|Publication number||US6227743 B1|
|Application number||US 09/346,414|
|Publication date||8 May 2001|
|Filing date||1 Jul 1999|
|Priority date||1 Jul 1999|
|Also published as||US20010009416|
|Publication number||09346414, 346414, US 6227743 B1, US 6227743B1, US-B1-6227743, US6227743 B1, US6227743B1|
|Inventors||Karl A. Robb|
|Original Assignee||Karl A. Robb|
|Export Citation||BiBTeX, EndNote, RefMan|
|Patent Citations (22), Referenced by (16), Classifications (6), Legal Events (4)|
|External Links: USPTO, USPTO Assignment, Espacenet|
1. Field of the Invention
The present invention relates to devices for operating touch screens. More specifically, the present invention relates to a device for modifying a writing instrument so as to be useable as a device for operating controls on a screen of an automated data device.
2. Background Art
Personal data devices for storing and handling information have come into widespread use in recent years. Some devices have been developed that are intended to assist individuals as automated secretaries (also known as “personal digital assistants” or PDAs). An example is a device known as an electronic notebook. An electronic notebook is a data processing device that has a microprocessor and a display screen, and is adapted to store information and to categorize or otherwise handle the information. Personal data devices may be programmed to enable a user to enter data and control commands that determine how the data is entered, stored, and manipulated. Examples of personal data devices include the Palm series, marketed by 3Com Corp. of Santa Clara, Calif. Apple Computers additionally markets the Newton MessagePad. Other similar products are available on the market. Applications for these devices are growing on a daily basis.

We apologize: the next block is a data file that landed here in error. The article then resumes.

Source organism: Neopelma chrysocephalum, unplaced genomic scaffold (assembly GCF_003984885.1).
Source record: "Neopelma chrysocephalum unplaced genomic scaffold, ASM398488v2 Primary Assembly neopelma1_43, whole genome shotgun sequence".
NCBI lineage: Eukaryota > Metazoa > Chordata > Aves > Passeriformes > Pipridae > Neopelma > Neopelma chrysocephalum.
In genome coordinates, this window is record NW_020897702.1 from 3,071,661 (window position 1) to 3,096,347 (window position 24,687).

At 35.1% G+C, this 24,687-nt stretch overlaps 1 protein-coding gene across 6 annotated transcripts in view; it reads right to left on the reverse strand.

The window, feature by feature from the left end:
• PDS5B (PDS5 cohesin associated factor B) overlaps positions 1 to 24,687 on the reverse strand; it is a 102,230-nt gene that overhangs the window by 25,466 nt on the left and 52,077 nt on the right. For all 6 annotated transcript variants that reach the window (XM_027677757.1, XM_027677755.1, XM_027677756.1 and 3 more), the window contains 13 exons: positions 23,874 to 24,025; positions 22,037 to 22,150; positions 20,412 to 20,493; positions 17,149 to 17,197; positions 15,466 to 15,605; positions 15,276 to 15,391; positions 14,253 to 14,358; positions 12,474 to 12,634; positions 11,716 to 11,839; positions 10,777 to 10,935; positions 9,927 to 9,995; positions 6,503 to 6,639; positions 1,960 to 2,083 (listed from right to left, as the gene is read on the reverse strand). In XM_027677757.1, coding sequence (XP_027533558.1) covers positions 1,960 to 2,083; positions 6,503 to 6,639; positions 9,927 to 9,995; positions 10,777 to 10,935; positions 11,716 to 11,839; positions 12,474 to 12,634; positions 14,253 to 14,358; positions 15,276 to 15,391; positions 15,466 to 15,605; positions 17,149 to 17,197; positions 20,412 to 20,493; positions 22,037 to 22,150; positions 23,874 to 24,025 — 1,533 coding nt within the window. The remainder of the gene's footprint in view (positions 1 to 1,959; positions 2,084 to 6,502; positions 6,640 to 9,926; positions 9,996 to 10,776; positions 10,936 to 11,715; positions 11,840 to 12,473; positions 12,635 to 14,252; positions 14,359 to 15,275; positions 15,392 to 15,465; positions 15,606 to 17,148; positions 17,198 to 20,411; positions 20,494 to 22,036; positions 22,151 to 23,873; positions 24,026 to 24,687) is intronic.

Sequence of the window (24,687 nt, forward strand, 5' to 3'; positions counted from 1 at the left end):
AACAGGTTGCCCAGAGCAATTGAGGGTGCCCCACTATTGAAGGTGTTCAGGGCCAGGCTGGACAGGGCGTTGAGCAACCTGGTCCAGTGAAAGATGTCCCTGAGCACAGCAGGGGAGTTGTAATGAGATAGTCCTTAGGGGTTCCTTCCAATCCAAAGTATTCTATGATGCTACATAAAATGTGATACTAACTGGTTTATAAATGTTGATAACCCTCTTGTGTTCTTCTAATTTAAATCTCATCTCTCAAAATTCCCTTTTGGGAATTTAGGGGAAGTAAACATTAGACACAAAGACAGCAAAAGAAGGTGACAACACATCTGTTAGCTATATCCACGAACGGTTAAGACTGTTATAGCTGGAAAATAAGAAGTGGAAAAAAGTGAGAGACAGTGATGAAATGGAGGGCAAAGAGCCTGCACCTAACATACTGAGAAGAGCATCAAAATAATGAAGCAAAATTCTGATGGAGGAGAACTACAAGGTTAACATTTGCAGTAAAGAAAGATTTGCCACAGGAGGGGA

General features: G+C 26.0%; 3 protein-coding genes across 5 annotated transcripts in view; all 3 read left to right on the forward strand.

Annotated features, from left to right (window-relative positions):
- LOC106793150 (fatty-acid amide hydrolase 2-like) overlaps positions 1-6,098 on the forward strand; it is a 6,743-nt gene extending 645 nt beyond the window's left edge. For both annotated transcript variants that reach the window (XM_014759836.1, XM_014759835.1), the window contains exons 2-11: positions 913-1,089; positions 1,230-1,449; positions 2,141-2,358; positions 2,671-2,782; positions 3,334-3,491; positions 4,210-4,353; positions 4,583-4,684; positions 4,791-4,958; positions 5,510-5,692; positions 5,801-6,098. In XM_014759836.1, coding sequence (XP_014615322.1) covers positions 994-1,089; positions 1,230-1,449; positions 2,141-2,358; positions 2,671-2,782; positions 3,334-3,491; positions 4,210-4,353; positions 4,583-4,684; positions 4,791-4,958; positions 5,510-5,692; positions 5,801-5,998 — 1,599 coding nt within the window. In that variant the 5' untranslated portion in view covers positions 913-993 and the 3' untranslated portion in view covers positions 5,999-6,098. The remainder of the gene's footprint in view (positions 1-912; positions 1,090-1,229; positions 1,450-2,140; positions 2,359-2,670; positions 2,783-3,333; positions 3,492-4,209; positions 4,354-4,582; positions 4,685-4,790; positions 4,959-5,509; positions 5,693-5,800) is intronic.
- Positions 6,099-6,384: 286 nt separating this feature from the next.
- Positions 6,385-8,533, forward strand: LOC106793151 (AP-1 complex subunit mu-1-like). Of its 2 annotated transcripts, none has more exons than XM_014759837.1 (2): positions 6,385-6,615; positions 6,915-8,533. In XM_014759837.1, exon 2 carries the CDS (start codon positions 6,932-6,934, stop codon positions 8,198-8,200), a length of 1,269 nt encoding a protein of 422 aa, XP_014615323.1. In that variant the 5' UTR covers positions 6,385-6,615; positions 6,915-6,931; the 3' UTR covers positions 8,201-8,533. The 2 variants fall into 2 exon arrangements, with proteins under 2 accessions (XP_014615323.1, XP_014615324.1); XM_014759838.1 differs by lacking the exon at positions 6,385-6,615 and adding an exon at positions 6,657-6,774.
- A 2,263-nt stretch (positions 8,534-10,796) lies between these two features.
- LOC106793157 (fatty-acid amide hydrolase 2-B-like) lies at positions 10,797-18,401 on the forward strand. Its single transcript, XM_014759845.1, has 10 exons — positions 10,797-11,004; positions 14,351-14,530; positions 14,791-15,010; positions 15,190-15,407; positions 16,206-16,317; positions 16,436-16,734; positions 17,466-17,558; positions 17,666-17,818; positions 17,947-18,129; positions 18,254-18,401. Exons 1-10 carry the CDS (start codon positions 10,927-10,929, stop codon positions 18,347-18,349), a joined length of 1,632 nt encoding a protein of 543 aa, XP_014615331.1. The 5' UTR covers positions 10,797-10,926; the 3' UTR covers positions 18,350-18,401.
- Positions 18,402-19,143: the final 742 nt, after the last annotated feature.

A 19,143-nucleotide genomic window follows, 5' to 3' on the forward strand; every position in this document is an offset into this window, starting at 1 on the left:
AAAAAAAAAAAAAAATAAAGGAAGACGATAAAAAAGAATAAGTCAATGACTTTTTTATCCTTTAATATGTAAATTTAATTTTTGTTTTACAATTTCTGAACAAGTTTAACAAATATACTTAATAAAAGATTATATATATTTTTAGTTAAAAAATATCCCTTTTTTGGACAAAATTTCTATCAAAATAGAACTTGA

Typically, such devices receive control commands via very small electrical switches, called microswitches, which are integrated into the display screen. A user inputs commands and information into the device by touching a portion of the display screen where a microswitch is located. A display portion of the display screen portrays images corresponding to screen positions that are associated with available input selections (commands or information). The display portion may also show a screen position being contacted, as a visual feedback to the user that an entry has been made.
As personal data devices may be quite small and compact, it follows that the screens are also small. Accordingly, each of the microswitches on the screen is quite small and they may be crowded quite closely together. Successfully entering a command is dependent upon having a suitable utensil for contacting the screen in a limited area in a manner that will operate a selected microswitch, but will not operate other, adjacent microswitches inadvertently. Typically, the personal data device is provided with an elongated stylus that is held in the user's hand and that may be placed in contact with the screen at a selected position to operate a microswitch to carry out a particular command or to enter data.
The conventional styli that are provide with personal data devices suffer from the problem of being easily lost. Although it is common for a personal data device to have a receptacle therein for storing its stylus, many users do not consistently replace the stylus in its storage receptacle when the device is not in use. The stylus is often perceived as a mere piece of plastic, and thus, is not carefully handled.
However, despite being inexpensive, the stylus is essential to the operation of the personal data device, so when the stylus is lost, a substitute must be found promptly. Waiting for the personal data device manufacturer to ship a new stylus is a substantial inconvenience. Besides, paying shipping charges for an inexpensive stylus is not economically efficient.
But there is no other suitable choice. Because the stylus is approximately the size and shape of a writing instrument, one may be tempted to replace a missing stylus with a writing instrument. This is not suitable because the working point of a writing instrument will damage the display screen of the device. Furthermore, the cap and butt end of the writing instrument are not precisely shaped so as to be effective as a stylus substitute. Since those portions of the writing instrument are not precisely shaped so as to activate only one microswitch at a time, they serve mainly to frustrate the user rather than provide for reliable input to the personal data device.